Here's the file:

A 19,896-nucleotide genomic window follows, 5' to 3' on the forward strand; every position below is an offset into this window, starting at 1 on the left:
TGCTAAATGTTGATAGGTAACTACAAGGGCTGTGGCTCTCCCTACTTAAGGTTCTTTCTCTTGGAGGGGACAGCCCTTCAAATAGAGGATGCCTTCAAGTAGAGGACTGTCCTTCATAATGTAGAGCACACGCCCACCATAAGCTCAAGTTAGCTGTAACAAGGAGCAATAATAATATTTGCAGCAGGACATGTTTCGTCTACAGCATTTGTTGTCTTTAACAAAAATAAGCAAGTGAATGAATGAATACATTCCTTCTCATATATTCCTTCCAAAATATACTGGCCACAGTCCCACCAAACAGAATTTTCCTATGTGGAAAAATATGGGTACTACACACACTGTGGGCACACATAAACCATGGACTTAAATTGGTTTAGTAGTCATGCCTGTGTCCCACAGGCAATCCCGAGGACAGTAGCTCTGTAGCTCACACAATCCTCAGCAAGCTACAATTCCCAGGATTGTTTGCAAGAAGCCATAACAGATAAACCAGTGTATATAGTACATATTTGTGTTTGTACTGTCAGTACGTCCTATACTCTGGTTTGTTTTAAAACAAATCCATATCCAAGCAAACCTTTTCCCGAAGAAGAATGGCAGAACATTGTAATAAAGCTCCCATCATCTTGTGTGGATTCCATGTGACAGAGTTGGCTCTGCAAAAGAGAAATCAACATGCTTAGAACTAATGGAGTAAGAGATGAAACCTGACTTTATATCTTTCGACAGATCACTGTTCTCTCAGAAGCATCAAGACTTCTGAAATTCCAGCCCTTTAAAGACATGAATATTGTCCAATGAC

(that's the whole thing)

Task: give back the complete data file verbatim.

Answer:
A 19,896-nucleotide genomic window follows, 5' to 3' on the forward strand; every position below is an offset into this window, starting at 1 on the left:
TGCTAAATGTTGATAGGTAACTACAAGGGCTGTGGCTCTCCCTACTTAAGGTTCTTTCTCTTGGAGGGGACAGCCCTTCAAATAGAGGATGCCTTCAAGTAGAGGACTGTCCTTCATAATGTAGAGCACACGCCCACCATAAGCTCAAGTTAGCTGTAACAAGGAGCAATAATAATATTTGCAGCAGGACATGTTTCGTCTACAGCATTTGTTGTCTTTAACAAAAATAAGCAAGTGAATGAATGAATACATTCCTTCTCATATATTCCTTCCAAAATATACTGGCCACAGTCCCACCAAACAGAATTTTCCTATGTGGAAAAATATGGGTACTACACACACTGTGGGCACACATAAACCATGGACTTAAATTGGTTTAGTAGTCATGCCTGTGTCCCACAGGCAATCCCGAGGACAGTAGCTCTGTAGCTCACACAATCCTCAGCAAGCTACAATTCCCAGGATTGTTTGCAAGAAGCCATAACAGATAAACCAGTGTATATAGTACATATTTGTGTTTGTACTGTCAGTACGTCCTATACTCTGGTTTGTTTTAAAACAAATCCATATCCAAGCAAACCTTTTCCCGAAGAAGAATGGCAGAACATTGTAATAAAGCTCCCATCATCTTGTGTGGATTCCATGTGACAGAGTTGGCTCTGCAAAAGAGAAATCAACATGCTTAGAACTAATGGAGTAAGAGATGAAACCTGACTTTATATCTTTCGACAGATCACTGTTCTCTCAGAAGCATCAAGACTTCTGAAATTCCAGCCCTTTAAAGACATGAATATTGTCCAATGAC